It is plain as day that the United States wants to overthrow the government in Venezuela
By Vijay Prashad
January 17, 2019 – venezuelanalysis.com
Last Thursday—on January 10—Nicolas Maduro was sworn in for his second term as president of Venezuela. “I tell the people,” Maduro said, “this presidential sash is yours. The power of this sash is yours. It does not belong to the oligarchy or to imperialism. It belongs to the sovereign people of Venezuela.”
These two terms—oligarchy and imperialism—define the problems faced by Maduro’s new government.
Despite 10 years of governance by the socialist forces—first led by Hugo Chavez and now by Maduro—the Venezuelan oligarchy remains firmly intact. It dominates large sections of the economy, holds immense amounts of the country’s social wealth and controls the main media outlets. A walk through the Altamira neighborhood in eastern Caracas is sufficient to gauge the resilience of the wealthy, most of whom have homes in Spain and in Florida as well. Pelucones is the name used to define them—bigwigs, a term with aristocratic connotations. They have resisted all attempts by the socialist Bolivarian movement to expand political and economic democracy in the country.
This oligarchy, through its media, controls the political and social narrative, defining the nature of Venezuela’s crisis to its advantage. For this small sliver of the population, all of Venezuela’s serious problems are blamed on the Maduro movement. None of the problems are laid on the doorstep of their long domination of Venezuela nor do they cast an eye at the United States, which has tried to suffocate the Bolivarian revolution since 1999.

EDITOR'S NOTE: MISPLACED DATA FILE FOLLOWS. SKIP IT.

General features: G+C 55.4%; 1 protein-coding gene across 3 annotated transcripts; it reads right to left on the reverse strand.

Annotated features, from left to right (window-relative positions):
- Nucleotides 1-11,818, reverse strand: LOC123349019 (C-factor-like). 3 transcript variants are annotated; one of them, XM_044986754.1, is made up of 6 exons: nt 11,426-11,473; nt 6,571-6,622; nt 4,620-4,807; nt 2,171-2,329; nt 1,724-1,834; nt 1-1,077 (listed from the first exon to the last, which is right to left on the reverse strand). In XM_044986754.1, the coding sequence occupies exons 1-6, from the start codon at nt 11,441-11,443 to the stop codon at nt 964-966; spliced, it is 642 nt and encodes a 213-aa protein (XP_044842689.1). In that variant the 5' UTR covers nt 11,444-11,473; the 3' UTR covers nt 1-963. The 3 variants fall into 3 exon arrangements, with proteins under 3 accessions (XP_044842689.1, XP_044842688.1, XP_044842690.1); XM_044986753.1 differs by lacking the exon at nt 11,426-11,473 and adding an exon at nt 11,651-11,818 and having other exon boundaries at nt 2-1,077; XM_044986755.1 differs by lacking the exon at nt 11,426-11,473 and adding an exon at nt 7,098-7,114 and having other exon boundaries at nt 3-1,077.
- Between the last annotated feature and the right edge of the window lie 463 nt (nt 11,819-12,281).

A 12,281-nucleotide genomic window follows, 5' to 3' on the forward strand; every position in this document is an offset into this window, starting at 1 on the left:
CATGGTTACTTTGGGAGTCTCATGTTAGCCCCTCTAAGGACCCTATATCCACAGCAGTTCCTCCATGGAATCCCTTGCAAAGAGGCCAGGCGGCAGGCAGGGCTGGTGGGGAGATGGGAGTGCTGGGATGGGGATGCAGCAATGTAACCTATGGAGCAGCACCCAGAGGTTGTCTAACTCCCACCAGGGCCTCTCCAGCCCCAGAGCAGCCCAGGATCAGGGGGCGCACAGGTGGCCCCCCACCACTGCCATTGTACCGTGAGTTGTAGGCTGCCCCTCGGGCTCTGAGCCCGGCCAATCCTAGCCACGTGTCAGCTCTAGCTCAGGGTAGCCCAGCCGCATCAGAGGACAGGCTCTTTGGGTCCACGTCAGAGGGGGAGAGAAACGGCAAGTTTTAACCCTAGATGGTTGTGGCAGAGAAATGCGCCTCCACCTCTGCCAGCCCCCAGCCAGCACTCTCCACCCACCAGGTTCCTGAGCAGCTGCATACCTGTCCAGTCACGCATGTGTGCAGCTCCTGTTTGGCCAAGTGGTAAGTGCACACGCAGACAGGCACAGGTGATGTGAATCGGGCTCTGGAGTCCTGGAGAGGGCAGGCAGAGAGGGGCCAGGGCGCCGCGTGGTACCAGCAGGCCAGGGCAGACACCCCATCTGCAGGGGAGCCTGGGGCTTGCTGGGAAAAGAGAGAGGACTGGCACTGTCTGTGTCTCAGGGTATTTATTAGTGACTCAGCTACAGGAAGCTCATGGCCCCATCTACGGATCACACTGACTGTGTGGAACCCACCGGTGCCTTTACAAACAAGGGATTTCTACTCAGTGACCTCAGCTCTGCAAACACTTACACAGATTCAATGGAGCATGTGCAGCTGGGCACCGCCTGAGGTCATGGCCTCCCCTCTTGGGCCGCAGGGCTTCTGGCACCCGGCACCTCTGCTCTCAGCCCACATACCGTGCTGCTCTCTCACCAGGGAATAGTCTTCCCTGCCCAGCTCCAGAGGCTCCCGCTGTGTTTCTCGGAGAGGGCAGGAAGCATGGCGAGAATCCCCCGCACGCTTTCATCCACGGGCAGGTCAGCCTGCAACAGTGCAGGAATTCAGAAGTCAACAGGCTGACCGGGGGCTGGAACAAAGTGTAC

Imperialism is a word that is rarely used these days. It is relegated to histories of colonialism in the distant past. There is little understanding of the suffocating way that financial firms and multinational businesses drive their agenda against the development aspirations of the poorer nations. There is even less understanding about the muscular attitude of countries such as the United States, Canada and the Europeans against states that they deem to be a problem.
The gunsights were once firmly on West Asia and North Africa—on Iraq, Libya, Syria and Iran—but now they are focused on Latin America—on Cuba, Nicaragua and Venezuela. These countries face economic sanctions and embargoes, threats of annihilation, covert operations and war. The definition of imperialism is simple: if you don’t do what we tell you to do, we’ll destroy you.
Pressure on Venezuela has been intense. U.S. President Donald Trump has repeatedly called for the overthrow of the Bolivarian government, led by Maduro. Sanctions have been ratcheted up. Economic warfare has become normal. Threats of a military invasion are in the air.